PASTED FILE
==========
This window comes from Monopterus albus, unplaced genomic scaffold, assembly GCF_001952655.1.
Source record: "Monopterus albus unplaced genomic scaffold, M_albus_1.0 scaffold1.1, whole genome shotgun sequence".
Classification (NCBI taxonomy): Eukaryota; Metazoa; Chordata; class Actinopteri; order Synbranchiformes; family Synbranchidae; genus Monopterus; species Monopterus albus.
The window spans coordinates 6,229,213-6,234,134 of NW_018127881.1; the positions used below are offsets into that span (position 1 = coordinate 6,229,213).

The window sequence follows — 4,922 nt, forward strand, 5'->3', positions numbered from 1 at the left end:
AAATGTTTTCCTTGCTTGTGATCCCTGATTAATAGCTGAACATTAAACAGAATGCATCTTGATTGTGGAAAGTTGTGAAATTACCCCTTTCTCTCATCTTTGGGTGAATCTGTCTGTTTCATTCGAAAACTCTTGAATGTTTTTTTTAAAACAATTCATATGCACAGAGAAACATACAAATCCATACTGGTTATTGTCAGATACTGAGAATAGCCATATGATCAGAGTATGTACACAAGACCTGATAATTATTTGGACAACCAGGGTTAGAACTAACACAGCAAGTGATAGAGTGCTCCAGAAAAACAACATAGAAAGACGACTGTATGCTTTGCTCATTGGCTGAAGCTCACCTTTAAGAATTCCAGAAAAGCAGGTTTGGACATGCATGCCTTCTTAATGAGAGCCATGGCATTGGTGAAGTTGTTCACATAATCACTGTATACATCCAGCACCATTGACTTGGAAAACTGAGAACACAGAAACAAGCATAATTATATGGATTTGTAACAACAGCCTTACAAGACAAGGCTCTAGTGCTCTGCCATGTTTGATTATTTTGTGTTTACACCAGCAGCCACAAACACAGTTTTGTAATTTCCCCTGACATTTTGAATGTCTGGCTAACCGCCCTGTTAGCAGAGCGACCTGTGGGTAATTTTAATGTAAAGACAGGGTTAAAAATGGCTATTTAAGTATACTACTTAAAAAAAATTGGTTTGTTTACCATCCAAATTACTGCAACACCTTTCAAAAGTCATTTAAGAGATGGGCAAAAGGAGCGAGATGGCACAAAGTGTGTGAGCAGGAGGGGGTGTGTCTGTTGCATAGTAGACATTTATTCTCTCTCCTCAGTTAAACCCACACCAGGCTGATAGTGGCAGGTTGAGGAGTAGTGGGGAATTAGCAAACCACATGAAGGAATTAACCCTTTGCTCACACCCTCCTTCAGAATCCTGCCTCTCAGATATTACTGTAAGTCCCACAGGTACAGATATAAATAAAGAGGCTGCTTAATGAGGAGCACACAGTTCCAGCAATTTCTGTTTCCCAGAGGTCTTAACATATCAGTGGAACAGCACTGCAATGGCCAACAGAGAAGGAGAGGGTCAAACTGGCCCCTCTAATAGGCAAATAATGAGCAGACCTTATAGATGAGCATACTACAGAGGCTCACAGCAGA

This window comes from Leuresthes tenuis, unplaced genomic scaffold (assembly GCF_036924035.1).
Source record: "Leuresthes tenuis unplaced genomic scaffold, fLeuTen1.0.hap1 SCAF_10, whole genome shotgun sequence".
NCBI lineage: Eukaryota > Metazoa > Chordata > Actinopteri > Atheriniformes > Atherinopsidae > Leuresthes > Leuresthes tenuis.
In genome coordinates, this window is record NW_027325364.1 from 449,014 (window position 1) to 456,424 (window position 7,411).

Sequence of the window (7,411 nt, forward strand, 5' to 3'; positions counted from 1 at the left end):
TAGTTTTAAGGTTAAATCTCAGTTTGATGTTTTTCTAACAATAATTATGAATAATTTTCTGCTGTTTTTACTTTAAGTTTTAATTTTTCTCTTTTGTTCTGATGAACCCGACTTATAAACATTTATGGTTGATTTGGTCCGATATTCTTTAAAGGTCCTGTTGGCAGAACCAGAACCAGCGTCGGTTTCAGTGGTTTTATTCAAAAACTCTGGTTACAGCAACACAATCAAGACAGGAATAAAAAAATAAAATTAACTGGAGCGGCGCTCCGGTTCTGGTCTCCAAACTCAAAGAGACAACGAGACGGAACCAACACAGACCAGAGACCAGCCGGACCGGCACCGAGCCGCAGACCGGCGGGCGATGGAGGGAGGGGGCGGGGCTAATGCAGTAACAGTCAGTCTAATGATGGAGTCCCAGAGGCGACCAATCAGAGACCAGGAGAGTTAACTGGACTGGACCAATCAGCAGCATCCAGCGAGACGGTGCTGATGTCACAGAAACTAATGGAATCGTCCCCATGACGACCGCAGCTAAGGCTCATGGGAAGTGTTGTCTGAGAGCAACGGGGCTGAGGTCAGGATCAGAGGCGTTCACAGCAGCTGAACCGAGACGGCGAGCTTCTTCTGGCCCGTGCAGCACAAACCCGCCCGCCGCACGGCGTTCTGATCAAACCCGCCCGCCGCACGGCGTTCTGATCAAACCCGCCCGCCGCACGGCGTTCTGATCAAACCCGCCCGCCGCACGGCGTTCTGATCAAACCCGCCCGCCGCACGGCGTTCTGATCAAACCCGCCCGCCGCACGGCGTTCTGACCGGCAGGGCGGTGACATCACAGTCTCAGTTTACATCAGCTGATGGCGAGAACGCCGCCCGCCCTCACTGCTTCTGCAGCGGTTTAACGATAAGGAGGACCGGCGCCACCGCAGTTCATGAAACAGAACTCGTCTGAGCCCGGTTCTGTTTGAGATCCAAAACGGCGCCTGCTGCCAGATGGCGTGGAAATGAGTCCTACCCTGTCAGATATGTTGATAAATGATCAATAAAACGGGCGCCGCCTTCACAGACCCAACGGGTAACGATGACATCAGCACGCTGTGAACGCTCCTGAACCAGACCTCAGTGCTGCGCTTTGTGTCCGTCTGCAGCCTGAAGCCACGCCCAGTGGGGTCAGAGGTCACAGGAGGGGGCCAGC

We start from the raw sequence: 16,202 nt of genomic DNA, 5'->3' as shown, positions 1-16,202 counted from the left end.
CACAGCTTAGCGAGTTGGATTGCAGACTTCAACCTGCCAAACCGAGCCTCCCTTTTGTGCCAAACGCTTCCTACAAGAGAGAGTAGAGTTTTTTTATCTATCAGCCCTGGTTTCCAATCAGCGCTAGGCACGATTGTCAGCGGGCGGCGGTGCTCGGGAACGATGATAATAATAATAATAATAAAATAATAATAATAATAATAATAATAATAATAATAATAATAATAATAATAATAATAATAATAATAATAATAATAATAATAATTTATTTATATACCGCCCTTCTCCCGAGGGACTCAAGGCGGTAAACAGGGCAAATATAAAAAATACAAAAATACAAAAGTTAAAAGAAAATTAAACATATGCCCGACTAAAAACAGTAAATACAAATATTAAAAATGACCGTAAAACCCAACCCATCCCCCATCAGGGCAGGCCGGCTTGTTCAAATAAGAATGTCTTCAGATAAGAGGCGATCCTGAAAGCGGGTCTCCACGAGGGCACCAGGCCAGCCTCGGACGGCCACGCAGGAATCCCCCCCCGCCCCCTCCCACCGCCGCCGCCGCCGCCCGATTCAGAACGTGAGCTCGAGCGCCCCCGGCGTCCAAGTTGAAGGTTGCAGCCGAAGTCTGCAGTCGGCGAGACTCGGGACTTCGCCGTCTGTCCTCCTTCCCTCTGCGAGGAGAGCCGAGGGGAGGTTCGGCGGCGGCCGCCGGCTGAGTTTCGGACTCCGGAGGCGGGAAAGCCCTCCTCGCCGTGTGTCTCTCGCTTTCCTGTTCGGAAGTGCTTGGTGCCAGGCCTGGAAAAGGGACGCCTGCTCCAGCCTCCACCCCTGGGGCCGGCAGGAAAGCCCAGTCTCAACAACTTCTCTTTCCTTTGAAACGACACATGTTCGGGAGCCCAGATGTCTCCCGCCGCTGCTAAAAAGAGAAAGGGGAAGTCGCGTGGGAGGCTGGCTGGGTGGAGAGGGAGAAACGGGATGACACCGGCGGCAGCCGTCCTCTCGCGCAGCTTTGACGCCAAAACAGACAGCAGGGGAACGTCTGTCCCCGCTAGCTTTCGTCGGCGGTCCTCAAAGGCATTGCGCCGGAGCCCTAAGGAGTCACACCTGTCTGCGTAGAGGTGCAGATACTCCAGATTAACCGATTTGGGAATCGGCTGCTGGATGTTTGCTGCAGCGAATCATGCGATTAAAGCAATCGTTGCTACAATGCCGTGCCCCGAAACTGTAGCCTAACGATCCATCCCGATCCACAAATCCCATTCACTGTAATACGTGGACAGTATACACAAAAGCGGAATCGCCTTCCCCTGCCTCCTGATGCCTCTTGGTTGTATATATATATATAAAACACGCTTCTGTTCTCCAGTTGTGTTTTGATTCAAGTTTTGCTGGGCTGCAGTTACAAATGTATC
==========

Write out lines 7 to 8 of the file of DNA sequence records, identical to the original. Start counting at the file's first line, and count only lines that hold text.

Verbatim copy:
This window comes from Leuresthes tenuis, unplaced genomic scaffold (assembly GCF_036924035.1).
Source record: "Leuresthes tenuis unplaced genomic scaffold, fLeuTen1.0.hap1 SCAF_10, whole genome shotgun sequence".